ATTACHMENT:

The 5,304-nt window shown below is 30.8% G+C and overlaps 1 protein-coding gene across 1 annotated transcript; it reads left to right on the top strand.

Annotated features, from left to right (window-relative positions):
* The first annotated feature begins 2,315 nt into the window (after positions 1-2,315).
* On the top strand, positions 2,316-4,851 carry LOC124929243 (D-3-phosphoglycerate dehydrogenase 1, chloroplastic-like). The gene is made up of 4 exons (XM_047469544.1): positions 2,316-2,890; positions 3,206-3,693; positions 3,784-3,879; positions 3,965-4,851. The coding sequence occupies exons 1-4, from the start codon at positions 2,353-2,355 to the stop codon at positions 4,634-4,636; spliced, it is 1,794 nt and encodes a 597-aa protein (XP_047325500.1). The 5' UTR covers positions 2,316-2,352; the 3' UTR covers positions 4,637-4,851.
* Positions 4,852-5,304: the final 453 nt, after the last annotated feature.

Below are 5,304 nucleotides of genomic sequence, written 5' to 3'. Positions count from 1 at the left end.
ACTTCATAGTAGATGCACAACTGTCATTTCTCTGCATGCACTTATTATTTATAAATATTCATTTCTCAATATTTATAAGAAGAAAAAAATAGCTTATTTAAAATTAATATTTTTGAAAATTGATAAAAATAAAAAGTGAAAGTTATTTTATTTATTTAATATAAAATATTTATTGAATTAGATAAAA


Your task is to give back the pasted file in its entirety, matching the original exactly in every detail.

The 5,304-nt window shown below is 30.8% G+C and overlaps 1 protein-coding gene across 1 annotated transcript; it reads left to right on the top strand.

Annotated features, from left to right (window-relative positions):
* The first annotated feature begins 2,315 nt into the window (after positions 1-2,315).
* On the top strand, positions 2,316-4,851 carry LOC124929243 (D-3-phosphoglycerate dehydrogenase 1, chloroplastic-like). The gene is made up of 4 exons (XM_047469544.1): positions 2,316-2,890; positions 3,206-3,693; positions 3,784-3,879; positions 3,965-4,851. The coding sequence occupies exons 1-4, from the start codon at positions 2,353-2,355 to the stop codon at positions 4,634-4,636; spliced, it is 1,794 nt and encodes a 597-aa protein (XP_047325500.1). The 5' UTR covers positions 2,316-2,352; the 3' UTR covers positions 4,637-4,851.
* Positions 4,852-5,304: the final 453 nt, after the last annotated feature.

Below are 5,304 nucleotides of genomic sequence, written 5' to 3'. Positions count from 1 at the left end.
ACTTCATAGTAGATGCACAACTGTCATTTCTCTGCATGCACTTATTATTTATAAATATTCATTTCTCAATATTTATAAGAAGAAAAAAATAGCTTATTTAAAATTAATATTTTTGAAAATTGATAAAAATAAAAAGTGAAAGTTATTTTATTTATTTAATATAAAATATTTATTGAATTAGATAAAA